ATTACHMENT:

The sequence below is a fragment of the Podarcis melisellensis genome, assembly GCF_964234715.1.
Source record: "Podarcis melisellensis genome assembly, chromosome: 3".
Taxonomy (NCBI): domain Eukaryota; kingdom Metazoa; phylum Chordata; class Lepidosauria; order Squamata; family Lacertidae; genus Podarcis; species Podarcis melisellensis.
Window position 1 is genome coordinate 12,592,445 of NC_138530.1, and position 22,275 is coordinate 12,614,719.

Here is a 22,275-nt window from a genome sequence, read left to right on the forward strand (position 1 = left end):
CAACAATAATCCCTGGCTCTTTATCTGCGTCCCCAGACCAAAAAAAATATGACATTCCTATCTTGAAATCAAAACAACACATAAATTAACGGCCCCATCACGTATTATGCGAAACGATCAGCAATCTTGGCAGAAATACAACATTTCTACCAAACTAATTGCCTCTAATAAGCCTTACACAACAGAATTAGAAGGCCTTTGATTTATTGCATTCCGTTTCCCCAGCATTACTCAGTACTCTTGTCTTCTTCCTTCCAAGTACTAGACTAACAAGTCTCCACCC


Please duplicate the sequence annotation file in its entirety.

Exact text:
The sequence below is a fragment of the Podarcis melisellensis genome, assembly GCF_964234715.1.
Source record: "Podarcis melisellensis genome assembly, chromosome: 3".
Taxonomy (NCBI): domain Eukaryota; kingdom Metazoa; phylum Chordata; class Lepidosauria; order Squamata; family Lacertidae; genus Podarcis; species Podarcis melisellensis.
Window position 1 is genome coordinate 12,592,445 of NC_138530.1, and position 22,275 is coordinate 12,614,719.

Here is a 22,275-nt window from a genome sequence, read left to right on the forward strand (position 1 = left end):
CAACAATAATCCCTGGCTCTTTATCTGCGTCCCCAGACCAAAAAAAATATGACATTCCTATCTTGAAATCAAAACAACACATAAATTAACGGCCCCATCACGTATTATGCGAAACGATCAGCAATCTTGGCAGAAATACAACATTTCTACCAAACTAATTGCCTCTAATAAGCCTTACACAACAGAATTAGAAGGCCTTTGATTTATTGCATTCCGTTTCCCCAGCATTACTCAGTACTCTTGTCTTCTTCCTTCCAAGTACTAGACTAACAAGTCTCCACCC